To make the most of your investment opportunities, allow your lifestyle and not stock market fluctuations to dictate your investment approach. Your goals are what count, so keep them firmly in mind when you make financial decisions.
Many investors use a consistent, long-term strategy to build a more secure financial future through steady purchases of well-diversified investments. But speculators and market timers are usually less concerned about consistency. They may switch investment philosophies on an emotional whim, sometimes treating their investments more like play money than the serious money needed for their financial future.
Most people would probably say they are investors, but the question is not so easily answered. During a bull market, it can be relatively easy to be a long-term investor. However, when the stock market really starts fluctuating, this is when an investor’s resilience can be tested – revealing many closet speculators.
Market timers follow a fairly predictable cycle. When prices seem low relative to historical norms, they buy. When an investment’s value seems to peak, they sell.
In theory, market timing seems fairly rational, but in practice it rarely works. Even the most sophisticated investors, with years of experience and the best analytical tools, cannot predict the whims of the financial markets. What’s more, market timers are often misled by emotional factors such as greed or fear. Many end up potentially buying at the tail end of a market rally or selling in a panic at a loss.
The difficulty of timing the markets is complicated by the fact that most market rallies occur in brief spurts. Market timers waiting for the right opportunity to buy or sell risk being out of the market during these sudden market changes.
To benefit from market timing, you must accurately predict the future, not once, but twice. First, you must correctly determine when to sell. Second, you must accurately determine when to get back in. Because falling markets can rise steeply within days, your timing must be nearly perfect.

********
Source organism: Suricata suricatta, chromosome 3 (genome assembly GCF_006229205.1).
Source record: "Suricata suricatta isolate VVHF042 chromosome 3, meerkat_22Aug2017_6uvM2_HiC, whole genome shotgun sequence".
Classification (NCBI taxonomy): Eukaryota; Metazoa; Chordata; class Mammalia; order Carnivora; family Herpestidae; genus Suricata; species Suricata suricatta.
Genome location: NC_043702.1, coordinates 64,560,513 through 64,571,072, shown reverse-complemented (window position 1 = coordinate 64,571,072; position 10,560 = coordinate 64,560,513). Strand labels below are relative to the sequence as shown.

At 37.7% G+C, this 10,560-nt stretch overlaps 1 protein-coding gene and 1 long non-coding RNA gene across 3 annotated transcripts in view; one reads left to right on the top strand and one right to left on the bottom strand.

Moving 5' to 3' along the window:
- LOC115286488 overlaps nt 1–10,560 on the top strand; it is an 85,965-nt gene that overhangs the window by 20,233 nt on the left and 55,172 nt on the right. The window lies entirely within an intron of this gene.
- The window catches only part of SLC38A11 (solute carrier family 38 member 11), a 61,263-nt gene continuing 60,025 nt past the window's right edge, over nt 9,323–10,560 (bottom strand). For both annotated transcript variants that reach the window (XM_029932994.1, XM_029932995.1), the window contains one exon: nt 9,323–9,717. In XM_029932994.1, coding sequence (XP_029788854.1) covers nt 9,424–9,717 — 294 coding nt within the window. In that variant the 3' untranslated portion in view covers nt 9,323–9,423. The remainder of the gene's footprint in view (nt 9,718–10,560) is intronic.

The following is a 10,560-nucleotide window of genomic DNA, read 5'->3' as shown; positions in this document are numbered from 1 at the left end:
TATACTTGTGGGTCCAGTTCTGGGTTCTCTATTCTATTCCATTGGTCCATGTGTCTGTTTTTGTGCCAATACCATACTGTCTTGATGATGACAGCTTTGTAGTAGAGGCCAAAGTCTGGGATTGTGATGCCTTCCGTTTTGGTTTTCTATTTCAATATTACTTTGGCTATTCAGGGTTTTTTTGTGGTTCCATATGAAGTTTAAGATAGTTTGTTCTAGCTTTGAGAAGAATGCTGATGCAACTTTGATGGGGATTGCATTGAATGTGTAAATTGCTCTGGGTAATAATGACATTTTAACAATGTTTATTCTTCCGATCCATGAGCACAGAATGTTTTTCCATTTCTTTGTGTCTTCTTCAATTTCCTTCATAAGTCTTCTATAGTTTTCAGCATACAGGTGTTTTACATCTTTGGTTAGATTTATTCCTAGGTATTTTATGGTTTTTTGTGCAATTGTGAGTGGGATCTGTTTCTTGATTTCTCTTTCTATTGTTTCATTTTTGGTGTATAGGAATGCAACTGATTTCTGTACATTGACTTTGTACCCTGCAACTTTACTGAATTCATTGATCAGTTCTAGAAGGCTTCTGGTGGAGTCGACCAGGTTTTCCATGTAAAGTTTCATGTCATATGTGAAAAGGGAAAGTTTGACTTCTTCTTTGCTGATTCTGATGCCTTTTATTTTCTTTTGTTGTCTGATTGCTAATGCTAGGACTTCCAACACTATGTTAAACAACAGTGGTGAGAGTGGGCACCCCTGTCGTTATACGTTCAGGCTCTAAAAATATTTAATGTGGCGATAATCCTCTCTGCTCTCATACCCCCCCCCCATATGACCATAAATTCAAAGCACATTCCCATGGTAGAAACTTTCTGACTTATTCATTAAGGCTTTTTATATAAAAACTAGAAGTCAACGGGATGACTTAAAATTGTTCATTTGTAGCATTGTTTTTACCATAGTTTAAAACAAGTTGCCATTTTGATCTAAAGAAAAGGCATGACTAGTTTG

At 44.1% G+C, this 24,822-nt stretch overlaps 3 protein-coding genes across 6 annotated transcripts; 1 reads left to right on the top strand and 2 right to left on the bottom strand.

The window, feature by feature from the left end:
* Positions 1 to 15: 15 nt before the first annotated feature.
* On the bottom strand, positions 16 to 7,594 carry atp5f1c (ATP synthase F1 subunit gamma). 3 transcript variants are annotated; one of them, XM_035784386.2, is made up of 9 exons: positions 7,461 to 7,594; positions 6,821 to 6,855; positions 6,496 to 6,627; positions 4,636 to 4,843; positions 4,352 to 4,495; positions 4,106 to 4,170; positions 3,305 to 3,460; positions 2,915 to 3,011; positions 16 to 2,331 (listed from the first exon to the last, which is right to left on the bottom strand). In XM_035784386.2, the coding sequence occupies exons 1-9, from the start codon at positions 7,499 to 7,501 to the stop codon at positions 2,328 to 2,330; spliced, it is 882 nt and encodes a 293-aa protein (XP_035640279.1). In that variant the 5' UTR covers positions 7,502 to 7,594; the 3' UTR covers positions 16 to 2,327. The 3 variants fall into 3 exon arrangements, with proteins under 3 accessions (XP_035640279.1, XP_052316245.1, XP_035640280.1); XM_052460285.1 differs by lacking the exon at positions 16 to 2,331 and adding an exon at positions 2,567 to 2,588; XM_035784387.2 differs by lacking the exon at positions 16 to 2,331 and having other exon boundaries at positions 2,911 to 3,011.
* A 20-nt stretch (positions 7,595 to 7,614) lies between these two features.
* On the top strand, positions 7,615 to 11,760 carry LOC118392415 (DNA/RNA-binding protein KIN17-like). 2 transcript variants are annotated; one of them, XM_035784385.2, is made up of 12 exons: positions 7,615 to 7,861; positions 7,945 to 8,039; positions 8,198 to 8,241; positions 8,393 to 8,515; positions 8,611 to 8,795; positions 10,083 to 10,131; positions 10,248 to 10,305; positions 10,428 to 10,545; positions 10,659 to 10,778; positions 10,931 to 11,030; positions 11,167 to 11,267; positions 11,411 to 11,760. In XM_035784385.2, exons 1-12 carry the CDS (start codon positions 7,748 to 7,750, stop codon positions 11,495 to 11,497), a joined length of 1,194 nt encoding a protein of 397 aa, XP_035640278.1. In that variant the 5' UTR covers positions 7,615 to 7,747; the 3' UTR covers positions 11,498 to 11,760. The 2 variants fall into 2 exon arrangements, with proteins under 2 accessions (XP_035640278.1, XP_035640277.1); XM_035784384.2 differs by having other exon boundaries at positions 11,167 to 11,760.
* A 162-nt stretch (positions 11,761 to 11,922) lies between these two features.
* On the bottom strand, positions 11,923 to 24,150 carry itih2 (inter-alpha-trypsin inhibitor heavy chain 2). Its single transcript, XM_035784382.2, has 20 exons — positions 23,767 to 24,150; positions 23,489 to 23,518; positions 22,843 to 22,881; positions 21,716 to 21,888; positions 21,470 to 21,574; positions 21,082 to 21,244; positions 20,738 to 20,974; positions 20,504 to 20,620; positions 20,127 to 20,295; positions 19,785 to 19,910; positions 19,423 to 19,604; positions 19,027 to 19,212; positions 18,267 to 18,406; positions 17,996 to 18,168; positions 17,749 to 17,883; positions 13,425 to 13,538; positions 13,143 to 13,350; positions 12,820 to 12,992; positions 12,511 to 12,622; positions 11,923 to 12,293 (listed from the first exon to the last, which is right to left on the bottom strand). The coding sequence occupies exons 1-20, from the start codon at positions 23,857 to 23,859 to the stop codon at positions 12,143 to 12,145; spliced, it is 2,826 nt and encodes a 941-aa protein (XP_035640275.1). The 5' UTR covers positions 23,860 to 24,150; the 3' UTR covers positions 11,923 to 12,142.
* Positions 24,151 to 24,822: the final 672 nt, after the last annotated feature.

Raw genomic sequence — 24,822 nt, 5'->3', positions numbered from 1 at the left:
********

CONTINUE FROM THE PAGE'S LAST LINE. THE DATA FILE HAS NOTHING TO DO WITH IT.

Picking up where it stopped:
To avoid falling into the speculator’s trap, focus on the term ‘individual’ before making any investment decision. Your individual long-term goals and your individual financial circumstances – not the daily fluctuations of the stock market – should govern your decision.
By focusing on your individual needs and sticking to your investment strategy, you could actually benefit from the stock market’s fluctuations. For example, a good long-term investment strategy generally includes investing a set amount at regular intervals.
Of course, changing your investments during a fluctuating market is not always speculating. It can be the mark of an astute investor if the reasons for your changes are consistent with your individual long-term goals.
Instead of market timing, try lifestyle timing. Look at your own investment portfolio and compare it to your long- and short-term goals.
Do you need to withdraw money within the next year or so to begin funding your retirement or to make some other lifestyle change? If so, you might want to rebalance your portfolio to a more conservative mix of assets.
What about your long-term goals? Short-term market fluctuations will probably not significantly affect your long-term plans, and it may be wise to stick with your current strategy.
Disciplined, systematic investing does not promise a profit or protect you from a loss, but it does reduce the odds of you putting too much money into an investment when prices are high, and it also removes the emotional factor from your investment strategy.